Cubii Hits $10M in Revenue After Finding a Whole New Audience for Mini Ellipticals

Cubii Hits $10M in Revenue After Finding a Whole New Audience for Mini Ellipticals

By Lindsay Morris, contributor via the Underground Group
7-minute read

In short: 

  • A prize in the University of Chicago’s New Venture Challenge inspired three budding entrepreneurs to take an idea, called Cubii, to market in 2014.
  • Listening to customers through product reviews and surveys helped the founders bridge a gap they’d overlooked in marketing their product. 
  • Since the bridging of that gap, word-of-mouth marketing has helped Cubii go global. 


Shivani Jain was a senior studying business at the University of Chicago when she and two fellow students, Arnav Dalmia and Ryota Sekine, won second place in the school’s annual New Venture Challenge. Their concept product, a mini elliptical called Cubii, would help busy professionals work out while working in their cubicles. 

The trio had tested it out, distributing prototypes -- modified ellipticals and exercise bikes tilted so they could fit under a desk -- to members of Chicago’s 1871 coworking space. They got some surprising feedback: Many office workers envisioned the product benefitting their homebound parents and physically impaired relatives. 

“We kept getting people coming to us, telling us, ‘This is something I could use, or my dad could use or my granddad could use,’” Jain recalled. 

It was feedback like this that ultimately changed the course — and the target market — for the company. Listening to customers helped Jain and her colleagues learn how to best reach those people who could most benefit. 

Cubii is a mini elliptical that affords users low-impact exercise while they sit.


Setting a pace

After winning their school’s competition, "we started doing some research, and we saw that this could have legs,” Jain said. 

So, shortly after graduating, Jain, Dalmia and Sekine (now CMO, CEO and VP of operations, respectively) launched Cubii (incorporated as Fitness Cubed) through a Kickstarter campaign in 2014.

The campaign attracted more than 1,000 supporters, raising about $300,000 — three and a half times the trio’s goal. 

“It was the most-funded campaign in Chicago in 2014,” Jain said. “That kind of got everything really mobilized after that.”

Cubii founders Dalmia (left), Jain (center) & Sekine were business-school classmates at the University of Chicago.


Cubii hired a team of product engineers to design the machines, working closely with a product design company in the Chicago area to fine-tune the engineering and mechanical components. They began selling the Cubii product across a variety of channels, including their own e-commerce site, Amazon, QVC and the Home Shopping Network.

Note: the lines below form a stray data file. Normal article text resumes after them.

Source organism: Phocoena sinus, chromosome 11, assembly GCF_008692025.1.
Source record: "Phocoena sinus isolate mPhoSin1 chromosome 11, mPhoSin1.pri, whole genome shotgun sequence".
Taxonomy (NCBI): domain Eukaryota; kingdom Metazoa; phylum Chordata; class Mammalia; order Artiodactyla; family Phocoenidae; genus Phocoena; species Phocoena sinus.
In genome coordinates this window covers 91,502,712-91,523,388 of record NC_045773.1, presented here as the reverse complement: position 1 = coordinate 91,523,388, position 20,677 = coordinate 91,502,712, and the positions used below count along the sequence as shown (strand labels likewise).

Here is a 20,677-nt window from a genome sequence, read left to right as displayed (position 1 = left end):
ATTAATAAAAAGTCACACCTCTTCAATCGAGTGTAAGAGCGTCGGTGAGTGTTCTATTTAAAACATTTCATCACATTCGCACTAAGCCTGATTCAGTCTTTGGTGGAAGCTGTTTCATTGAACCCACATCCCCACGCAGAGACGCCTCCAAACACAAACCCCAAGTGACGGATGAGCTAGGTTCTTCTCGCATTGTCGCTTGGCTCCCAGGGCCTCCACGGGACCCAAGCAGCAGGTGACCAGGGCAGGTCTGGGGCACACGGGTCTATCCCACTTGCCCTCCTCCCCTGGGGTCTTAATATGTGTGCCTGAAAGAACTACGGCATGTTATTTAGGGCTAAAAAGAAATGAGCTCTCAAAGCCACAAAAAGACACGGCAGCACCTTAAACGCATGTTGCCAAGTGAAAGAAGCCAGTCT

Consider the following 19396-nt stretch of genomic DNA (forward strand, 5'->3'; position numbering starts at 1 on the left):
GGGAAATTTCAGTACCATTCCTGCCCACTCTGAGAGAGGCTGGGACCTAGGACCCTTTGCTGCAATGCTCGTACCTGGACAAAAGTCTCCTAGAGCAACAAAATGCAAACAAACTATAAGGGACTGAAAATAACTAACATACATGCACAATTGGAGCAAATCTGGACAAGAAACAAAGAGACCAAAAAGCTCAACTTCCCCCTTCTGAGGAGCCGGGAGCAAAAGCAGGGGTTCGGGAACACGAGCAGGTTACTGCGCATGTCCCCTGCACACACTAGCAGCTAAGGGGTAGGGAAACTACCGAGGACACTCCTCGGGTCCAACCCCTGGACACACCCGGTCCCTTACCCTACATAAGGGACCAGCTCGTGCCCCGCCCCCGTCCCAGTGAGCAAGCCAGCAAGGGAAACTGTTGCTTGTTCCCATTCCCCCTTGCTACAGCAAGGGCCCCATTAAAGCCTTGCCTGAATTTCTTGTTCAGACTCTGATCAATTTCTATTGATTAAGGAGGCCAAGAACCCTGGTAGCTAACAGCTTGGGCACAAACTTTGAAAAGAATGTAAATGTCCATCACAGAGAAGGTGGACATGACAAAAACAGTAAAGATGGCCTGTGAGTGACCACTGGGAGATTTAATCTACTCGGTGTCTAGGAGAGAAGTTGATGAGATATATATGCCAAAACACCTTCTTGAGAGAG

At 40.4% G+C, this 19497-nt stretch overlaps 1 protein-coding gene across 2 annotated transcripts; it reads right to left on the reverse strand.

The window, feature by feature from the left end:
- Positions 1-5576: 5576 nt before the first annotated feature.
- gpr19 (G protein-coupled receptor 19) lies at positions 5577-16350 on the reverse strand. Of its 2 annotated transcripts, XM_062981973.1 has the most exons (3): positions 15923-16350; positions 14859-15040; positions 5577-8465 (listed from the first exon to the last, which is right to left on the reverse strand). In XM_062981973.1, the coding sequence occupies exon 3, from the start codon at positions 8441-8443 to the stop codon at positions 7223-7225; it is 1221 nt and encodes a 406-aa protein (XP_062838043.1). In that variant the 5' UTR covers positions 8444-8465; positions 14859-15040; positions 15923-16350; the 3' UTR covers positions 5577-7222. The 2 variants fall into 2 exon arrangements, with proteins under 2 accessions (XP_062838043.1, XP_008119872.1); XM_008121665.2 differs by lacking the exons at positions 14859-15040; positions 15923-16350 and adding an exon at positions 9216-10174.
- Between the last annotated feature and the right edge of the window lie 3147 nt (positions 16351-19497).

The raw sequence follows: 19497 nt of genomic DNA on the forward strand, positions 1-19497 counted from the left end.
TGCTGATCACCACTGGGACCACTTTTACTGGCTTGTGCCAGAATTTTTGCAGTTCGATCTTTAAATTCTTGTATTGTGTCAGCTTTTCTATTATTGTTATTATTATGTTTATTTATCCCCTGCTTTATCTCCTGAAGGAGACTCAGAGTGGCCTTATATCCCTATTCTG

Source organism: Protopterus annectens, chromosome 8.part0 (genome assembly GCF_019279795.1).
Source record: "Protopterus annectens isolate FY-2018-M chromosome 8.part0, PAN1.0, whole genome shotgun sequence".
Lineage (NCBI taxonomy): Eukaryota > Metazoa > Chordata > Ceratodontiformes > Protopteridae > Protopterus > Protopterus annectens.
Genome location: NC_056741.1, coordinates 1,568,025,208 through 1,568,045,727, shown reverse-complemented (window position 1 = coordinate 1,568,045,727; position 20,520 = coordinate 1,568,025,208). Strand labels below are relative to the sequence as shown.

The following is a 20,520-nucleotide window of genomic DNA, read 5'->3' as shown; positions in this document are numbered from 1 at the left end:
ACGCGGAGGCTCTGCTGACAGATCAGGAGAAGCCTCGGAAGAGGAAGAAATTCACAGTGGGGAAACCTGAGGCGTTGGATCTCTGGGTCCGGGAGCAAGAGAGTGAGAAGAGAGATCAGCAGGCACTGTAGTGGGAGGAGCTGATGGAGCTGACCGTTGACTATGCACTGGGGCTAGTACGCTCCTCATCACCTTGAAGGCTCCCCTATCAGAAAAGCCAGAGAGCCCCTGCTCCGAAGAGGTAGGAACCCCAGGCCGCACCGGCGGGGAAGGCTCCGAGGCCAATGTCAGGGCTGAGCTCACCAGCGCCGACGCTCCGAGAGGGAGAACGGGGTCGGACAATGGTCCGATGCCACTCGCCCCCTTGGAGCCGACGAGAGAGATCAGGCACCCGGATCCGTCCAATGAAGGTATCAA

It’s on these channels that Jain began seeing product reviews and testimonials that echoed her team’s earlier product testing in that Chicago coworking space.

“When we first started ... we thought they were going to be a customer that was really young — people who are usually active and they just want to move more,” said Jain. “They feel kind of trapped and whatnot. So, that was the target audience.” 

However, the team learned from Cubii’s customer reviews that there was a larger additional audience benefitting from the product and in more ways than anticipated. Users included a woman who needed to shed some pounds before much-needed knee surgery and someone who ordered a Cubii for her son with attention deficit disorder because increased dopamine produced through exercise can improve attention and focus.  

The comments weren’t just coming in through reviews. Every Cubii box comes with Dalmia’s phone number — and the thank you calls were informative regarding Cubii’s ability to help with physical ailments, like recovering from car accident injuries for example.

Even now, “a lot of times, he's getting called even in the middle of the night by people who are sharing their stories; thanking us for building it and changing their life,” said Jain. 


“A lot of times, [our CEO is] getting called even in the middle of the night by people who are sharing their stories; thanking us for building Cubii and changing their life.”  


 There was a lot of anecdotal data streaming in that needed to be organized. Jain and her colleagues embarked on a formal analysis in which they bucketed customer reviews by category so they could better understand how people were using Cubii and the ways in which they were benefiting.